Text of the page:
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Top 10 tidbits from Casino City's Indian Gaming Industry Report4 April 2016
Since the passage of the Indian Gaming Regulatory Act (IGRA) in 1988, Native American casino resorts have become a staple in the industry and, according to Casino City’s Indian Gaming Industry Report, released in March by Casino City Press, Indian gaming is on the rise.
The study, authored by Alan P. Meister, Ph.D., is widely recognized as the most comprehensive and up-to-date study of Indian gaming in the U.S. In its 14th year of publication, it provides a wide array of nationwide and exclusive state market summaries and statistics, including gaming and nongaming revenue; number of facilities, tribes, gaming machines and table games; and tribal revenue sharing with state and local governments.
The study also includes comparisons across states and classes of gaming, state-by-state historical perspective and trends, an examination of the reasons for Indian gaming performance, comparisons to other gaming segments, an economic impact analysis measuring Indian gaming's contribution to the U.S. economy, and a qualitative future outlook. Over the years, the report has been endorsed by tribal and gaming industry leaders, and Dr. Meister's research and analyses have been used before the Bureau of Indian Affairs, the U.S. Supreme Court and the World Trade Organization.
Throughout the 242 pages of the new report, there are thousands of statistics and insights presented by Dr. Meister, who collects and analyzes the data year-round from publicly available sources, as well as confidentially from tribes, Indian gaming facilities, and regulatory agencies. Below are 10 of the most compelling facts we discovered.
For more information and to order a copy of the report, visit www.indiangamingreport.com.
10. Substantial number of tribes, properties, tables and machines
As of the end of calendar year 2014, there were 489 Indian gaming properties operated by 243 tribes in 28 states in accordance with the IGRA. These properties operated approximately 352,000 gaming machines and 7,800 table games.
9. All-time high in gaming revenue
Gaming revenue at Indian gaming facilities nationwide grew approximately 2% in calendar year 2014, the most recent year for which data were available, to an all-time high of approximately $28.9 billion. Gaming revenue at Indian gaming facilities has increased nearly 300-fold since the passage of IGRA, and over the past 13 years it has more than doubled.
8. All-time high in nongaming revenue
Nongaming amenities continue to be important to Indian gaming facilities, many of which have introduced or expanded amenities such as hotels, spas, restaurants, night clubs, convention/meeting space and entertainment venues, shopping, and golf courses. The growth rate of nongaming revenue at Indian gaming facilities was more than double that of gaming revenue in 2014, increasing approximately 5% to an all-time high of $3.8 billion.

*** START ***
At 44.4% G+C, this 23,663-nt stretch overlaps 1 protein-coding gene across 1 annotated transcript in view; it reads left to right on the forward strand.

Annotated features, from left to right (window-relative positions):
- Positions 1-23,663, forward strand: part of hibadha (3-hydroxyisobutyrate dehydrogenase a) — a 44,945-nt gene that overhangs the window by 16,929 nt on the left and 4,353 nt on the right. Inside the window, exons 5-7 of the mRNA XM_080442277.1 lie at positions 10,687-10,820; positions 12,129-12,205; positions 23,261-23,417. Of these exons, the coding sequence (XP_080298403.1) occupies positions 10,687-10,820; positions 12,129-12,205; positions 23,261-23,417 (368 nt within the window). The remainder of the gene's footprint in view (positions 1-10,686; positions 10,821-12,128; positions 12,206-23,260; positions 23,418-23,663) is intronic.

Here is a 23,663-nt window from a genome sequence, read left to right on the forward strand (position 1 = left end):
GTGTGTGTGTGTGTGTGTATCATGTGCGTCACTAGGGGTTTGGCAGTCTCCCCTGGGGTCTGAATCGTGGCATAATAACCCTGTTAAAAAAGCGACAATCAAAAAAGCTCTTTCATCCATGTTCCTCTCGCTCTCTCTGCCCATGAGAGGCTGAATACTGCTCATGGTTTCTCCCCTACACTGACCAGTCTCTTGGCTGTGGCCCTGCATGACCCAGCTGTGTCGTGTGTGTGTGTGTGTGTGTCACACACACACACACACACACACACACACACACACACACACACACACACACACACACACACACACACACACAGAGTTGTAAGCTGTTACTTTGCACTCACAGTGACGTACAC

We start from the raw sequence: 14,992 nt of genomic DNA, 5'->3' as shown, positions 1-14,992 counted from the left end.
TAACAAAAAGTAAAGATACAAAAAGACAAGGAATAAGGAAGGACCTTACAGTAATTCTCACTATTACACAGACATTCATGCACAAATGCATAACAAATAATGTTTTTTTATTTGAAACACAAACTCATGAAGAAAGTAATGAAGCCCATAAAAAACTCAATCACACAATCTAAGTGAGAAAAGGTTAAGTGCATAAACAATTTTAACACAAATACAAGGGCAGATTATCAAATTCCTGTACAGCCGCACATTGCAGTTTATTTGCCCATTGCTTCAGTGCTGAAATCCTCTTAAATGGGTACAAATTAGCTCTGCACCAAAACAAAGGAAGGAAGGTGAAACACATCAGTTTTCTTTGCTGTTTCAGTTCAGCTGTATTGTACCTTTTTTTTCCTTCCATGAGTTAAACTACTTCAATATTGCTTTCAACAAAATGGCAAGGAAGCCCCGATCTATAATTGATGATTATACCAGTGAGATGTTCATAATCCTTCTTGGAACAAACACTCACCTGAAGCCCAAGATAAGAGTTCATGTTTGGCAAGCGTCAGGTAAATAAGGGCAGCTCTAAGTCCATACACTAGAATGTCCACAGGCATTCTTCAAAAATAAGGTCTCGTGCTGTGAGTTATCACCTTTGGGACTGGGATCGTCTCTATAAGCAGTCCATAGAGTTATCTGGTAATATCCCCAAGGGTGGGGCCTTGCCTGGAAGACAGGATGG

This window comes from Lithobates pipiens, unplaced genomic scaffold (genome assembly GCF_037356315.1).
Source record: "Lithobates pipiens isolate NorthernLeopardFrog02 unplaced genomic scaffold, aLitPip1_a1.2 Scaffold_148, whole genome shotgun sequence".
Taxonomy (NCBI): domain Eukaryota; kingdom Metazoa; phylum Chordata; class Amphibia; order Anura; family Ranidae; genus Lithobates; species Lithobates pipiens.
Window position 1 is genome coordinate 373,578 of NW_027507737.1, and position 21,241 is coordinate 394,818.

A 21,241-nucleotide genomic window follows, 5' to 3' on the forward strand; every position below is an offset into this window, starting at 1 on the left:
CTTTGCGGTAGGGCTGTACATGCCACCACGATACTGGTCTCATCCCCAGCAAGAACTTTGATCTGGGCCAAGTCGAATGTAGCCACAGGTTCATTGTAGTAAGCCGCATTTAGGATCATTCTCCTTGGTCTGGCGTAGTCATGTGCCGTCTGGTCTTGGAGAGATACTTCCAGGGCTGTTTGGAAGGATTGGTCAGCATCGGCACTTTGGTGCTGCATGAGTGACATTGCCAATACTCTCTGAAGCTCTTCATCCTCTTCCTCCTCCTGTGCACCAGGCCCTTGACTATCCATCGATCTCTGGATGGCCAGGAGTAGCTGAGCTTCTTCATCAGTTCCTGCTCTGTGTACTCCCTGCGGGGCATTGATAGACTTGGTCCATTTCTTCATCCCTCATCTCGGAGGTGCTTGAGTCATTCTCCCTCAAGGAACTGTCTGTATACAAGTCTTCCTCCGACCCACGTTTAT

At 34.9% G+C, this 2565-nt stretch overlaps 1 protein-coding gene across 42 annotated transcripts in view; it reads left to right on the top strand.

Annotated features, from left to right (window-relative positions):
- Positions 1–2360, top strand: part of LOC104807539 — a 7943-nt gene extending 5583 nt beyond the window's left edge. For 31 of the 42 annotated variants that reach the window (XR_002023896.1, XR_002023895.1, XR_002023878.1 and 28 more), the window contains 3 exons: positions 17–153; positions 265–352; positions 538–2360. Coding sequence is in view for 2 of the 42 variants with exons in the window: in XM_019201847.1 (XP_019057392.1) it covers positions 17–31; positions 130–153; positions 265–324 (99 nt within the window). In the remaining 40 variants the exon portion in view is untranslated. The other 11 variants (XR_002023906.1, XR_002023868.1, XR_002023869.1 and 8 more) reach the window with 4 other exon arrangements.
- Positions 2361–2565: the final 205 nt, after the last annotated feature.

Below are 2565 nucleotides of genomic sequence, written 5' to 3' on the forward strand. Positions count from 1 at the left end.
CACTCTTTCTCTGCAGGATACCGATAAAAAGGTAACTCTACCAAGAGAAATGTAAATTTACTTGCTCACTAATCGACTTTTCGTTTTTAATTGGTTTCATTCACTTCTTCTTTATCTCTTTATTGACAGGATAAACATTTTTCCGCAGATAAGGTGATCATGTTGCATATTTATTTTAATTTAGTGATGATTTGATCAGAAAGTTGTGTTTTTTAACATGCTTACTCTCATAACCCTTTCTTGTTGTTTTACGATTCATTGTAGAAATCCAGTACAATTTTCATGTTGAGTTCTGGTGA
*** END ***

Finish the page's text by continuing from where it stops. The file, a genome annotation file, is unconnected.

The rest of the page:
7. Growth in 25 out of 26 years
2014 was the fifth consecutive year of growth for Indian gaming. Since 1988, the only year Indian gaming revenue did not increase was 2009 when it saw a 1% decrease as a result of the Great Recession.
6. State disparity
In calendar year 2014, Indian gaming revenue grew in 20 states, including double-digit growth in three states, and declined in eight states. The top five states were responsible for about 62% and the top 10 states made up 85% of total gaming revenue.
5. California booming
The top two states generated approximately 39% of total gaming revenue at Indian gaming facilities. California was far and away the largest state in terms of gaming revenue in 2014 with approximately $7.3 billion, which is 85% more than the second state, Oklahoma, which generated $4 billion.
4. Direct impact on the economy
Indian gaming facilities, including nongaming operations, directly and indirectly generated approximately $95 billion in output, 738,000 jobs and $32.6 billion in wages.
3. Non-tribal fiscal benefits
In addition to the economic contributions cited above, Indian gaming generated significant non-tribal fiscal benefits to the U.S. economy, including $8.0 billion in federal, state and local taxes, and $1.7 billion in direct revenue sharing payments to federal, state and local governments.
2. Commercial casino growth stalls
In the polar opposite of what happened with Indian gaming, the commercial casino segment, defined as a traditional casinos operated under state gaming laws (excluding racetrack casinos, aka racinos), saw a 2% decrease in gaming revenues in calendar year 2014. Nevada, of course, was the top state in terms of commercial casino gaming revenue, followed by New Jersey, Louisiana, Mississippi and Indiana. Of those five states, only Louisiana saw an increase in 2014, while New Jersey, Mississippi and Indiana were among the fastest-declining states.
1. Indian gaming closing the gap
Indian gaming has slowly and steadily increased its share of the nationwide casino market, and in calendar year 2014 it generated 43.5% of all U.S. casino gaming revenue, compared to 44.2% for the commercial casino segment (the racino segment represented the remaining 12.3%). Indian gaming has now more than doubled its share of the market over the last 20 years.
For more information, or to order your copy, contact Lisa Pasquarosa at (617) 332-2850 x131 or email@example.com.
Top 10 tidbits from Casino City's Indian Gaming Industry Report is republished from iGamingSuppliers.com.
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